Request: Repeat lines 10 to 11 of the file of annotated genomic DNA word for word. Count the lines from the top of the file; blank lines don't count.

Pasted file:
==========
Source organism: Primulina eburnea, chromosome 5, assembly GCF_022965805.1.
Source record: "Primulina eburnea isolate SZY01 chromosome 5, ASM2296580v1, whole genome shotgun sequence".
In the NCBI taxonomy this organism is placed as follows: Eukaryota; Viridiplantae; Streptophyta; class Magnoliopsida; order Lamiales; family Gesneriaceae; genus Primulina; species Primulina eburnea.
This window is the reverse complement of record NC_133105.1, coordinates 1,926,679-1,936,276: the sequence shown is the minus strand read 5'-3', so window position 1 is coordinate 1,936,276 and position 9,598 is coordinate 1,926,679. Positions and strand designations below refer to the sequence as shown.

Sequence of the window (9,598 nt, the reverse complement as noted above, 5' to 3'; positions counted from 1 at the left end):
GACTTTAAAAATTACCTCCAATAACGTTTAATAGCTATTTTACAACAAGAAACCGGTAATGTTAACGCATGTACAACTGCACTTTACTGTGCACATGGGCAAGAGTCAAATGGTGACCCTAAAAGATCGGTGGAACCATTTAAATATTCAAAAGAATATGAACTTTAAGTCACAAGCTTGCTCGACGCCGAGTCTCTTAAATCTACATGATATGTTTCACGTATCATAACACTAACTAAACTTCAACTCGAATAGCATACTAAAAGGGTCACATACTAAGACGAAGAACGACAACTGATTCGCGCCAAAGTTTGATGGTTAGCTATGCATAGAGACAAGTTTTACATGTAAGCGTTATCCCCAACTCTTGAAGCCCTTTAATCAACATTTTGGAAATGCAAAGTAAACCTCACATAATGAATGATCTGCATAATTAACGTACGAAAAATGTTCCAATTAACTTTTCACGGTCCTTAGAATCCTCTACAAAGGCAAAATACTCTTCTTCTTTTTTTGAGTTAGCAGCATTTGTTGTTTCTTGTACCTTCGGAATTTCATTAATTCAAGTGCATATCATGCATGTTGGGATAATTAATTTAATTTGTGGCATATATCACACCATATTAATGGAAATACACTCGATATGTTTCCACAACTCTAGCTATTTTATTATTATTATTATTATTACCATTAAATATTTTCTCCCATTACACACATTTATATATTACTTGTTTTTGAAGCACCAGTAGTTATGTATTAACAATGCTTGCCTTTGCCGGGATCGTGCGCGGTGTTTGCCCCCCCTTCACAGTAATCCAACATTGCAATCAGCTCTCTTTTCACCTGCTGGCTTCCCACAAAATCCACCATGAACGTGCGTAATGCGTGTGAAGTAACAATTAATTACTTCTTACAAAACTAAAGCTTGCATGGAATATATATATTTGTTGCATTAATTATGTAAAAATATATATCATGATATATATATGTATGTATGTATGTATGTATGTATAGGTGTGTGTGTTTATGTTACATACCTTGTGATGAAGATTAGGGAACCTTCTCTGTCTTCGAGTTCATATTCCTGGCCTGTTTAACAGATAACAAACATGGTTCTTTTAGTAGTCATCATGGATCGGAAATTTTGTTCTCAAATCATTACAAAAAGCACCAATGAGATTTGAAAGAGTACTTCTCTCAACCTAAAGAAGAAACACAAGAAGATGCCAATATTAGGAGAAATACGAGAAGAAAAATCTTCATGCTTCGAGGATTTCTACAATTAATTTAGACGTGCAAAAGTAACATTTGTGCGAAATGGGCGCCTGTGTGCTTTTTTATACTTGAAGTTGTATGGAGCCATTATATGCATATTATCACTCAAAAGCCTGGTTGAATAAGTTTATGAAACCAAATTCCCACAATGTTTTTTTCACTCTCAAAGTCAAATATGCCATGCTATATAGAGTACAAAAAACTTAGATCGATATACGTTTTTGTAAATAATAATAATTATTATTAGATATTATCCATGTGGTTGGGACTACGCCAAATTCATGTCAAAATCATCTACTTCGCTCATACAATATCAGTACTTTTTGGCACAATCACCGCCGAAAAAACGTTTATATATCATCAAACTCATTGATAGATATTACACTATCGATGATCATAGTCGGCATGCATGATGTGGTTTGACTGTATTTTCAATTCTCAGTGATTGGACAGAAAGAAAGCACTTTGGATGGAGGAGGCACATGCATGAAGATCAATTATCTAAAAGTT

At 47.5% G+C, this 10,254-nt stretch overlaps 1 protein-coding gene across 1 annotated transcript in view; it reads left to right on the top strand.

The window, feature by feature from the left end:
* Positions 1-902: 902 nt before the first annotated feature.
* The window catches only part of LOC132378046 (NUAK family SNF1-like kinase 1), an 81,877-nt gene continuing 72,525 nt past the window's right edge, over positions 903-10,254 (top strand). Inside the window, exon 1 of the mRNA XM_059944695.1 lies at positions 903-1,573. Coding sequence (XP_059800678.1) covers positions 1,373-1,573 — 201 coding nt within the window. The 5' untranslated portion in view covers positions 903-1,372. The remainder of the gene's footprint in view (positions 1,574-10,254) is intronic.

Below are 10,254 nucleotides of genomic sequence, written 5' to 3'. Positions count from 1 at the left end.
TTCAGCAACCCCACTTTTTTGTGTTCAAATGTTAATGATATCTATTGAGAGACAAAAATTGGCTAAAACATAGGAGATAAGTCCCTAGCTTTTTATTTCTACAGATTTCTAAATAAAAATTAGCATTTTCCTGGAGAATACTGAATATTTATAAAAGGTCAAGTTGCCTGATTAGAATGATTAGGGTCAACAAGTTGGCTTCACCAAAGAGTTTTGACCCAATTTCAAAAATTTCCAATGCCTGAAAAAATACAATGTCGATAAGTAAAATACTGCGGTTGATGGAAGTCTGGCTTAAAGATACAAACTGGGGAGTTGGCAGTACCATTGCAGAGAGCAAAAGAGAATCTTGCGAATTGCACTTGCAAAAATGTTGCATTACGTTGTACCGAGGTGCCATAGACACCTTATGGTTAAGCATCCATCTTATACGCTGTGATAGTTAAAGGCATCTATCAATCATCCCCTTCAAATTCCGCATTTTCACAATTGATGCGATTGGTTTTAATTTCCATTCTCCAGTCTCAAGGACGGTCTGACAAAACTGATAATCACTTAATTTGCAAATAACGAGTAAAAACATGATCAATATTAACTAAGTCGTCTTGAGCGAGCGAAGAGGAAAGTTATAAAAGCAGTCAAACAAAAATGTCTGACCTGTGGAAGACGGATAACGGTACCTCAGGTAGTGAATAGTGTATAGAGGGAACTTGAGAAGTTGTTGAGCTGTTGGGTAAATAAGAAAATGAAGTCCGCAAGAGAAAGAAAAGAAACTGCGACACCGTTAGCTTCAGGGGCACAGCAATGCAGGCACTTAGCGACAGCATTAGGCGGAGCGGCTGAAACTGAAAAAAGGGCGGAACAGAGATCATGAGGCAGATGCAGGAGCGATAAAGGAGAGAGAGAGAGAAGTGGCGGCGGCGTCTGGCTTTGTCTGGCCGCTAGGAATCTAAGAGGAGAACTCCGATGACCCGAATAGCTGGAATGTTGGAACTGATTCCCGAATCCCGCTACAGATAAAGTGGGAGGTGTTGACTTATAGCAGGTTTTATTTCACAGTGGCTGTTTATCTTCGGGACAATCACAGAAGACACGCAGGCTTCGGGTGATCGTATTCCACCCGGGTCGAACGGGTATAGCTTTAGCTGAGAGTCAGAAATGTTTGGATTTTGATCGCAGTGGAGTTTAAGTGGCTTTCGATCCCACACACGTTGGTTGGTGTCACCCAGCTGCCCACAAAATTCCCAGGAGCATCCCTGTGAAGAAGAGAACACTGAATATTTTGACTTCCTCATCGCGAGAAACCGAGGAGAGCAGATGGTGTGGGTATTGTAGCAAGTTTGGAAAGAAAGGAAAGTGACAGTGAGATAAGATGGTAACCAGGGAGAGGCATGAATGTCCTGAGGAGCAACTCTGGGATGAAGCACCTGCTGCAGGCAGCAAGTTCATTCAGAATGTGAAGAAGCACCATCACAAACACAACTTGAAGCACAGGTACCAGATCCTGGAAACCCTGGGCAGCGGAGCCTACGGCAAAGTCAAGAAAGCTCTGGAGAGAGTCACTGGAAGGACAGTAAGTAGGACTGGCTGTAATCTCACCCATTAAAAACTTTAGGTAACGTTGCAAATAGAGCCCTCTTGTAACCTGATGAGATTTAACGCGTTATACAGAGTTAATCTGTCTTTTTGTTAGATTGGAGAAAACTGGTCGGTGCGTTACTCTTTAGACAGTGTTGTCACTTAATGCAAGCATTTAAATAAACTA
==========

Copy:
* The window catches only part of LOC132378046 (NUAK family SNF1-like kinase 1), an 81,877-nt gene continuing 72,525 nt past the window's right edge, over positions 903-10,254 (top strand). Inside the window, exon 1 of the mRNA XM_059944695.1 lies at positions 903-1,573. Coding sequence (XP_059800678.1) covers positions 1,373-1,573 — 201 coding nt within the window. The 5' untranslated portion in view covers positions 903-1,372. The remainder of the gene's footprint in view (positions 1,574-10,254) is intronic.

Below are 10,254 nucleotides of genomic sequence, written 5' to 3'. Positions count from 1 at the left end.